Toggle Main Menu Toggle Search

Open Access padlockePrints

Regulation of glycogen synthesis in human muscle cells

Lookup NU author(s): Emeritus Professor Steve Yeaman, Dr Jane Renwick, Dr Sylvie Bonavaud, Darren Poinasamy, Dr Laura Rush, Dr Reza Halse


Full text for this publication is not currently held within this repository. Alternative links are provided below where available.


Glucose uptake into muscle and its subsequent storage as glycogen is a crucial factor in energy homeostasis in skeletal muscle. This process is stimulated acutely by insulin and is impaired in both insulin-resistant states and in type 2 diabetes mellitus. A signalling pathway involving protein kinase B and glycogen synthase kinase 3 seems certain to have a key role in stimulating glycogen synthesis but other signalling pathways also contribute, including a rapamycin-sensitive pathway stimulated by amino acids. Although glycogen synthesis is one of the classical insulin-regulated pathways, it is also regulated in an insulin-independent manner; for example glycogen synthesis in muscle is stimulated significantly after strenuous exercise, with much of this stimulation being independent of the involvement of insulin. Evidence suggests that glucose and the glycogen content of the muscle have a key role in this stimulation but the molecular mechanism has vet to be fully explained.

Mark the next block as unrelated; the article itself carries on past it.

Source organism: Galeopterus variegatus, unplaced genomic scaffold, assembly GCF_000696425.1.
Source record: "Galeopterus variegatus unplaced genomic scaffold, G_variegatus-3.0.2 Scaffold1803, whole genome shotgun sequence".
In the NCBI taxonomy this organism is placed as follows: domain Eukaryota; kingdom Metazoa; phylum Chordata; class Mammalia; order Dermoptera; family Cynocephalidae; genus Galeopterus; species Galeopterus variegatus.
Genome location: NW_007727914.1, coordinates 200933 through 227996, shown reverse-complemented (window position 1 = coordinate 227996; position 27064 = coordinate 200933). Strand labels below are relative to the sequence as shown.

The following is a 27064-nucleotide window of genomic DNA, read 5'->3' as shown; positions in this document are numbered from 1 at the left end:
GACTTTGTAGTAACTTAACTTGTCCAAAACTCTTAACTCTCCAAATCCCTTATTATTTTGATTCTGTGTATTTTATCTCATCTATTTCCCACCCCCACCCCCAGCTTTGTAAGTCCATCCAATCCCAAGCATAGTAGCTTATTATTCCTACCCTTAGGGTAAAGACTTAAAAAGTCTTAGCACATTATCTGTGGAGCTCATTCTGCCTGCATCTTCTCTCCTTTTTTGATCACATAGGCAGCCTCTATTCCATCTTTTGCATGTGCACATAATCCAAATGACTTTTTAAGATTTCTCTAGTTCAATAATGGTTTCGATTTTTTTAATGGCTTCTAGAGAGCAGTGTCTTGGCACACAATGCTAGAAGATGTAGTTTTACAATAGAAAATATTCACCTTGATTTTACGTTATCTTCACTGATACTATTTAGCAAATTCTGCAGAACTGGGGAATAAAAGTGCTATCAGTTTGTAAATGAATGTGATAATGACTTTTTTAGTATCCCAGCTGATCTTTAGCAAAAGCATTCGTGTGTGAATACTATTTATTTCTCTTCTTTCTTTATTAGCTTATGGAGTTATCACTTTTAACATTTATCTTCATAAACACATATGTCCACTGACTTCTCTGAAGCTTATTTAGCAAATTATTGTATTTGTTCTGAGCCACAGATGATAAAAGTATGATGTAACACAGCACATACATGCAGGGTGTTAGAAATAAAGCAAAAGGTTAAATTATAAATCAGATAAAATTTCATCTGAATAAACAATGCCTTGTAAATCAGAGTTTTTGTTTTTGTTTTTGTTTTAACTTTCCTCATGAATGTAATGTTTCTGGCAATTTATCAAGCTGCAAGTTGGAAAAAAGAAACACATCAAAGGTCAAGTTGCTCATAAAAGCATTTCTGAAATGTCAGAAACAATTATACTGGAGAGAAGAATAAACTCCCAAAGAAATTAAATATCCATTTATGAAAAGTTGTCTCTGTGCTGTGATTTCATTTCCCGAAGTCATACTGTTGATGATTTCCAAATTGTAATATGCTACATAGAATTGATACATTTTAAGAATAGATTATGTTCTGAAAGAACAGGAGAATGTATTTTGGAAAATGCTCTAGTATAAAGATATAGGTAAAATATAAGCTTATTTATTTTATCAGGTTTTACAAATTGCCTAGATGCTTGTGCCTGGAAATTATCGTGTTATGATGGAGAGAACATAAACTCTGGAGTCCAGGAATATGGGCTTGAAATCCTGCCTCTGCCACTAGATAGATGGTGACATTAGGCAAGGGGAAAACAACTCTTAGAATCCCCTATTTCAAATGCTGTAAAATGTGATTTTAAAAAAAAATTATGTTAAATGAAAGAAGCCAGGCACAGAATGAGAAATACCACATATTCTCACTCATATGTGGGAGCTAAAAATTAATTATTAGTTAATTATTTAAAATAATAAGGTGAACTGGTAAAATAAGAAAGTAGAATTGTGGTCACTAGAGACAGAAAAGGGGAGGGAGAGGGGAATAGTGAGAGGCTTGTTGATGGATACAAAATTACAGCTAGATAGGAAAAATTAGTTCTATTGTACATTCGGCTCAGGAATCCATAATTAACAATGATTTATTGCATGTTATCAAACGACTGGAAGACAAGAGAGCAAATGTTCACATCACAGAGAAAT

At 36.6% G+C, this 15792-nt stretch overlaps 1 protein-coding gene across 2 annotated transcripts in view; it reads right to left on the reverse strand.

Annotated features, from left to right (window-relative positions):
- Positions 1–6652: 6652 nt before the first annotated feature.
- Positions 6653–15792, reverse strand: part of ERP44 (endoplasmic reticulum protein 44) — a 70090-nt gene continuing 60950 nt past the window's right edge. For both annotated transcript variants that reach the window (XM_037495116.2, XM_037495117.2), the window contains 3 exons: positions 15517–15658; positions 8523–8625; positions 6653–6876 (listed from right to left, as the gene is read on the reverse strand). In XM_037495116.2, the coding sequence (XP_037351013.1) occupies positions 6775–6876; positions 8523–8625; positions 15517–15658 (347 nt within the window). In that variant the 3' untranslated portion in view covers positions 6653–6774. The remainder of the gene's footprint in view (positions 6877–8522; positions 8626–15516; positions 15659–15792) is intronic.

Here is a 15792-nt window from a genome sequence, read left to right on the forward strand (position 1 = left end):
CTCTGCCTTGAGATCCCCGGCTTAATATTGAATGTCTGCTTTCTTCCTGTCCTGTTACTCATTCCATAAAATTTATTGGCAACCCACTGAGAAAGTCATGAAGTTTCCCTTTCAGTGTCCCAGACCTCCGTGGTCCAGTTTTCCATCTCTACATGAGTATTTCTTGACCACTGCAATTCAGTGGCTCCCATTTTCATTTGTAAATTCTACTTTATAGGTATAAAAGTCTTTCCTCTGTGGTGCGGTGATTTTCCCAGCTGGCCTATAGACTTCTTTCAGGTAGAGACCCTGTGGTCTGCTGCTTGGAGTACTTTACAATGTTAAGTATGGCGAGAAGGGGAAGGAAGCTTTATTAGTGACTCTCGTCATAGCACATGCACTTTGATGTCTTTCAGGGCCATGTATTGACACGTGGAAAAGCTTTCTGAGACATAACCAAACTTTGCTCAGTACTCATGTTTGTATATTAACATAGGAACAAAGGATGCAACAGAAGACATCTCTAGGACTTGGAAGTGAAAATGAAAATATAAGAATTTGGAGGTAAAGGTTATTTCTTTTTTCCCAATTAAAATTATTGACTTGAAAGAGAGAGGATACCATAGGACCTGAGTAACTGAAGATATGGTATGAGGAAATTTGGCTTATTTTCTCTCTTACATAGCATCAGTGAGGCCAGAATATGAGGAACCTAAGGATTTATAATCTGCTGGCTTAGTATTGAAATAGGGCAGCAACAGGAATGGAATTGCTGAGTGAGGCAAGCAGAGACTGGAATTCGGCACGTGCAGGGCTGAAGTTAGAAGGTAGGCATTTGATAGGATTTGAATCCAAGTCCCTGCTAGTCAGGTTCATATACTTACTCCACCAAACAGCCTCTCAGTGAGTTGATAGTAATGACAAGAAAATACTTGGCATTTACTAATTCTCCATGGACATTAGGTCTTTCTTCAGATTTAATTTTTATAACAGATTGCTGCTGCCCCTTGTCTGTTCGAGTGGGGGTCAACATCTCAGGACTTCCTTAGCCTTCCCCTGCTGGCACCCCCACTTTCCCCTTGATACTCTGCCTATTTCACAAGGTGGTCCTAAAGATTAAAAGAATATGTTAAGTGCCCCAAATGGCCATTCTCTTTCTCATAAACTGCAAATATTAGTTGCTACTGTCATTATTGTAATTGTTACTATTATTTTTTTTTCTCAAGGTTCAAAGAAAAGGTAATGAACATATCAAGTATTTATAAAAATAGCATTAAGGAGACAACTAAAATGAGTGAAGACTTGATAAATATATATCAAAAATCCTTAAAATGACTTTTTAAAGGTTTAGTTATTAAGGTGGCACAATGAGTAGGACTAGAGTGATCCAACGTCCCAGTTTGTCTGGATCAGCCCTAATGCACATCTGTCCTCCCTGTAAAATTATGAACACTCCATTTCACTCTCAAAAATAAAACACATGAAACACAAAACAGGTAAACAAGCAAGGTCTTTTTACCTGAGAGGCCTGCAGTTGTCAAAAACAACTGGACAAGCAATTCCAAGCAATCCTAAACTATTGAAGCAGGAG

Publication metadata

Author(s): Yeaman SJ, Armstrong JL, Bonavaud SM, Poinasamy D, Pickersgill L, Halse R

Publication type: Article

Publication status: Published

Journal: Biochemical Society Transactions

Year: 2001

Volume: 29

Issue: part 4

Pages: 537-541

ISSN (print): 0300-5127

ISSN (electronic): 1470-8752

Publisher: Portland Press Ltd.


DOI: 10.1042/BST0290537

PubMed id: 11498024


Altmetrics provided by Altmetric